Sure, we’re all a little spooked about the huge debt our government is accumulating, but everybody can relax now; our favorite anti-American, far-left propagandist, Michael Moore, has the solution. Admittedly, it’ll take some minor changes in the way we think about wealth, which some of you might like, but you’ll get used to it—after all, you’re not greedy, are you?
Moore recently had this to say about the rich:
“They’re sitting on the money, they’re using it for their own — they’re putting it someplace else with no interest in helping you with your life, with that money. We’ve allowed them to take that. That’s not theirs, that’s a national resource, that’s ours. We all have this — we all benefit from this or we all suffer as a result of not having it,” Michael Moore told Laura Flanders of GRITtv.
“I think we need to go back to taxing these people at the proper rates. They need to — we need to see these jobs as something we some, that we collectively own as Americans and you can’t just steal our jobs and take them someplace else,” Moore concluded.
Much has been made about how Moore himself won’t return his own generous share of this “national resource,” but even if he were more magnanimous, his argument wouldn’t be any less outrageous. For one thing, it ignores the fact that the rich already pay a disproportionately high share of the tax burden individually, and US corporate taxes are among the highest in the world, too. For another, we’ve run this experiment several times in American history, and the verdict is in: if you want to raise government revenue and increase prosperity for all Americans, then the direction you want taxes to go is down, not up. As a businessman, you’d think Moore would understand that when businessmen pursue their own interests, it actually does tend to have the effect of “helping you with your life, with that money,” by creating new jobs for the purpose of creating goods and service that people want.
But if the wisdom of Moore’s ideas is suspect, the principles behind them are far worse. By what standard of justice or morality do I have any claim to my neighbor’s money? Unless he stole it from me, or I gave it to him under special mutually agreed upon circumstances, the answer is none. My neighbor either earned it through his own work, or was gifted it by its prior rightful owner. I did nothing to earn it. That’s the case regardless of whether or not he’s a rotten person, doesn’t need that money, is wasting it, or I could put it to more noble use.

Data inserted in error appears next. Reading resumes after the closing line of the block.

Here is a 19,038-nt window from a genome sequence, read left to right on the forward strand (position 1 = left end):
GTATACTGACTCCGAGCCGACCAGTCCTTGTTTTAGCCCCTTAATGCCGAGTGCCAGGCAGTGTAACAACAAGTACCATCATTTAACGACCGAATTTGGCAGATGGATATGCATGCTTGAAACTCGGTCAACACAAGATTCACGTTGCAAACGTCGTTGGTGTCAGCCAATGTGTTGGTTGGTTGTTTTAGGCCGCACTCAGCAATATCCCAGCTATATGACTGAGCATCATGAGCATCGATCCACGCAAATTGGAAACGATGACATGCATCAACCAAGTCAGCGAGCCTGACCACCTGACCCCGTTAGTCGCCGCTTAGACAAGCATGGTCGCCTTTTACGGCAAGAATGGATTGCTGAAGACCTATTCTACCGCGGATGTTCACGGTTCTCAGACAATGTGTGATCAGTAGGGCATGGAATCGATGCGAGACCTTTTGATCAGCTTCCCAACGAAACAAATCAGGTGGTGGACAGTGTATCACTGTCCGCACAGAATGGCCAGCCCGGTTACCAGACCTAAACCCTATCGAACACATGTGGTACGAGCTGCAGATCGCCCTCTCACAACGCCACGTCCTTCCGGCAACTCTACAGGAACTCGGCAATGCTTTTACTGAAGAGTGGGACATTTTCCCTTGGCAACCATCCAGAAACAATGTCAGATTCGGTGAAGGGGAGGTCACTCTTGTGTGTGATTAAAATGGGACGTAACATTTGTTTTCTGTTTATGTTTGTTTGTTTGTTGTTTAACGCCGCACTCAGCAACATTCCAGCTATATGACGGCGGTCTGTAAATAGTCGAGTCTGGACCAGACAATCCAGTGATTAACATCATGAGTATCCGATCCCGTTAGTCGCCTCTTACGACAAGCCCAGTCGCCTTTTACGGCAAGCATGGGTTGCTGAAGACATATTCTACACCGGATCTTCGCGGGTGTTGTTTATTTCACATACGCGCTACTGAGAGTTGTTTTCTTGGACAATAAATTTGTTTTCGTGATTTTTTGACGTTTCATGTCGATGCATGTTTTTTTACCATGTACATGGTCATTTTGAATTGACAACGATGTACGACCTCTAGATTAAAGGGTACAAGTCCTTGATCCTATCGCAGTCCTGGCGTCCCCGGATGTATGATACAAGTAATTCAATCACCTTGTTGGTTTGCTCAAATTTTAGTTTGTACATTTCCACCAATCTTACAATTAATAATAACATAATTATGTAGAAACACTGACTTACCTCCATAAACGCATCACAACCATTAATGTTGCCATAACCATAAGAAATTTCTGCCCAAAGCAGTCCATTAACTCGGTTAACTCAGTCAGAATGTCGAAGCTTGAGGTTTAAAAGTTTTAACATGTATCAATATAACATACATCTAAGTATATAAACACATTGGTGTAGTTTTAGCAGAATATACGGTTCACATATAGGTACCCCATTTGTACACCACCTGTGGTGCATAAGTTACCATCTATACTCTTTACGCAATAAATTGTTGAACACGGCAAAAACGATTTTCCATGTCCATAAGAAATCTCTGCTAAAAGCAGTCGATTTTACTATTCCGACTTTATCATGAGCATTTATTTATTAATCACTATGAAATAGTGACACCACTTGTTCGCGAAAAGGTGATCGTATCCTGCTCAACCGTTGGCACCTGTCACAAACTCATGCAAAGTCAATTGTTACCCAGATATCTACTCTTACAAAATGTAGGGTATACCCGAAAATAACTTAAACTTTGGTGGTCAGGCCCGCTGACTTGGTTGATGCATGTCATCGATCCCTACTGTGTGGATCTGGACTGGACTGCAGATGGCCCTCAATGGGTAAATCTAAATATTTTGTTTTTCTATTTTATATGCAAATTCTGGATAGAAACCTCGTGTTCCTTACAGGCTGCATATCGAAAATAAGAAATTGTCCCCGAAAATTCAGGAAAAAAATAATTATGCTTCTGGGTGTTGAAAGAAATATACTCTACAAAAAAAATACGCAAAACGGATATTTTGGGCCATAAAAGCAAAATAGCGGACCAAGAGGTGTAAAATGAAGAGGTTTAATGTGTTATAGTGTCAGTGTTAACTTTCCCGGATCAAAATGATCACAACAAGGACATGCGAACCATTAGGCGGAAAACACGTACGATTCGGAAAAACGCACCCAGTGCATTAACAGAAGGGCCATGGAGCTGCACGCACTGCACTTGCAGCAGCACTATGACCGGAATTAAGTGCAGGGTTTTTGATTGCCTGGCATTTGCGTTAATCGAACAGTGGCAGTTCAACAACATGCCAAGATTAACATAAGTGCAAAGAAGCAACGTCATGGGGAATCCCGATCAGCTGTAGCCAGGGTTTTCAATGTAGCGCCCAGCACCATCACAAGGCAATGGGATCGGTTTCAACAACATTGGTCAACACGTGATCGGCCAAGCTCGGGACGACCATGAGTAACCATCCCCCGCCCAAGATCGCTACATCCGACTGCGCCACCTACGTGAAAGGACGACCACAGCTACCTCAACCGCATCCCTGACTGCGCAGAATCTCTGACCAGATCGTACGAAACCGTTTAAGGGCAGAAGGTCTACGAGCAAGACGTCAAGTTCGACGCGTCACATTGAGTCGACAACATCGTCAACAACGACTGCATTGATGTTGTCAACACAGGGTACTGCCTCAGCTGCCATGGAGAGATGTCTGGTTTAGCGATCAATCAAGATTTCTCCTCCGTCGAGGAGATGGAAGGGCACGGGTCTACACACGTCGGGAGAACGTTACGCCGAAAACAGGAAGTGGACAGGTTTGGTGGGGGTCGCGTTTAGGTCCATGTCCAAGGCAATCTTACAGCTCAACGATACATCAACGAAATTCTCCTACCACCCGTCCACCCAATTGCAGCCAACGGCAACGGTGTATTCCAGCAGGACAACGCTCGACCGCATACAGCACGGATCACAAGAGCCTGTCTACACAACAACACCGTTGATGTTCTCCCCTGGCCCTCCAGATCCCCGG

It’s just as absurd to speak of jobs as “collectively own[ed].” A job is simply whatever someone needs or wants done, and negotiates with someone else to accomplish. This is a voluntary agreement on both ends – the only moral duty binding either the employer or the employee is that of abiding by whatever terms they agreed to.
For the government to treat money—or any form of property—as a “national resource” rather than something that justly belongs to the individual possessing it at its core anathema to the American understanding of liberty and natural rights. Don’t take my word for it; take James Madison’s:
In a word, as a man is said to have a right to his property, he may be equally said to have a property in his rights…Government is instituted to protect property of every sort; as well that which lies in the various rights of individuals, as that which the term particularly expresses. This being the end of government, that alone is a just government, which impartially secures to every man, whatever is his own…
That is not a just government, nor is property secure under it, where the property which a man has in his personal safety and personal liberty, is violated by arbitrary seizures of one class of citizens for the service of the rest…A just security to property is not afforded by that government, under which unequal taxes oppress one species of property and reward another species: where arbitrary taxes invade the domestic sanctuaries of the rich, and excessive taxes grind the faces of the poor; where the keenness and competitions of want are deemed an insufficient spur to labor, and taxes are again applied, by an unfeeling policy, as another spur; in violation of that sacred property, which Heaven, in decreeing man to earn his bread by the sweat of his brow, kindly reserved to him, in the small repose that could be spared from the supply of his necessities.
Re-reading Madison’s words, it becomes clear that Michael Moore has precisely the sort of mindset the Father of the Constitution feared, and sought to discourage—not because he wanted to insulate the elite from the masses, but because he understood the danger envy poses to liberty, and that when we indulge excuses for violating the rights of some, nobody’s rights are safe.